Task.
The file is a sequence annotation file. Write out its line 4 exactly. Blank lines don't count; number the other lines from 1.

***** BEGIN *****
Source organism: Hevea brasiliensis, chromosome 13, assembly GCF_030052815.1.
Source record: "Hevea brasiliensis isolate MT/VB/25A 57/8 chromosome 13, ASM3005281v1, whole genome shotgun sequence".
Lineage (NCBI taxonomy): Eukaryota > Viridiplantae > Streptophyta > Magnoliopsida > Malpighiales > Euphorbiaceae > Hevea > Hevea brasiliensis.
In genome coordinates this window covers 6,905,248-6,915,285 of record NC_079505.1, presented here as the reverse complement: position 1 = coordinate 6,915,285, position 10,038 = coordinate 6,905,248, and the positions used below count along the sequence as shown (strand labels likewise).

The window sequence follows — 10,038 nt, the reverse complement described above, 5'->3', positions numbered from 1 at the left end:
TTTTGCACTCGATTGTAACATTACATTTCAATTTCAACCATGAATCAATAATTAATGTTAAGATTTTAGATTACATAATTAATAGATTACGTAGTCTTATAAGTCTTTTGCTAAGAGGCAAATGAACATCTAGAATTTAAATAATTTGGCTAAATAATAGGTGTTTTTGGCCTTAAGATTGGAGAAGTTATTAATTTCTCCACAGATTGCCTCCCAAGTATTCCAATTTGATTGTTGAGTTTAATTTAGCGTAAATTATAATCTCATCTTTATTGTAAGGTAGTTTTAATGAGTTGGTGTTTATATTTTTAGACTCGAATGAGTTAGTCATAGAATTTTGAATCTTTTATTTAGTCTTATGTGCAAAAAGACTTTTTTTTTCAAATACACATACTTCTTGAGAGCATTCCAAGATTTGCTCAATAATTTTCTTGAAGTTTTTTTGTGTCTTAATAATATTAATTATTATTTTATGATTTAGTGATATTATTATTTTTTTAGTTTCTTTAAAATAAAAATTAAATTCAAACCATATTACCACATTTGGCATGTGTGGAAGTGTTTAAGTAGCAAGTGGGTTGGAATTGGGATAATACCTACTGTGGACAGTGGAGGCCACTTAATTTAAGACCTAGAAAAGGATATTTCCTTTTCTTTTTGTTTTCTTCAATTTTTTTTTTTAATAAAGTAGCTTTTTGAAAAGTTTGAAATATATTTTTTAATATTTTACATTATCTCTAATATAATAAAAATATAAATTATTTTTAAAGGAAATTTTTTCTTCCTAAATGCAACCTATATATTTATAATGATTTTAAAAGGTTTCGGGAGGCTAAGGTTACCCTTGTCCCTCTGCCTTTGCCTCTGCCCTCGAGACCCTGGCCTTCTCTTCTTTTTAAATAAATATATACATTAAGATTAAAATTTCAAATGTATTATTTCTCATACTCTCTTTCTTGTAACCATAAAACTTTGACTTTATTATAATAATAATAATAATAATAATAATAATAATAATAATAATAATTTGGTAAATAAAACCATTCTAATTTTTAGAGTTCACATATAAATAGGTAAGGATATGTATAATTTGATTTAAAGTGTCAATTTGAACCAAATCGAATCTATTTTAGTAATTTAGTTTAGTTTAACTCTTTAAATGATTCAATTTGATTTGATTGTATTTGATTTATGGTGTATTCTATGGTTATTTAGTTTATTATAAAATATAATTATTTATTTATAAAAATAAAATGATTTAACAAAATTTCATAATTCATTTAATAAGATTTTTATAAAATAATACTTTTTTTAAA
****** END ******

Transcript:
In genome coordinates this window covers 6,905,248-6,915,285 of record NC_079505.1, presented here as the reverse complement: position 1 = coordinate 6,915,285, position 10,038 = coordinate 6,905,248, and the positions used below count along the sequence as shown (strand labels likewise).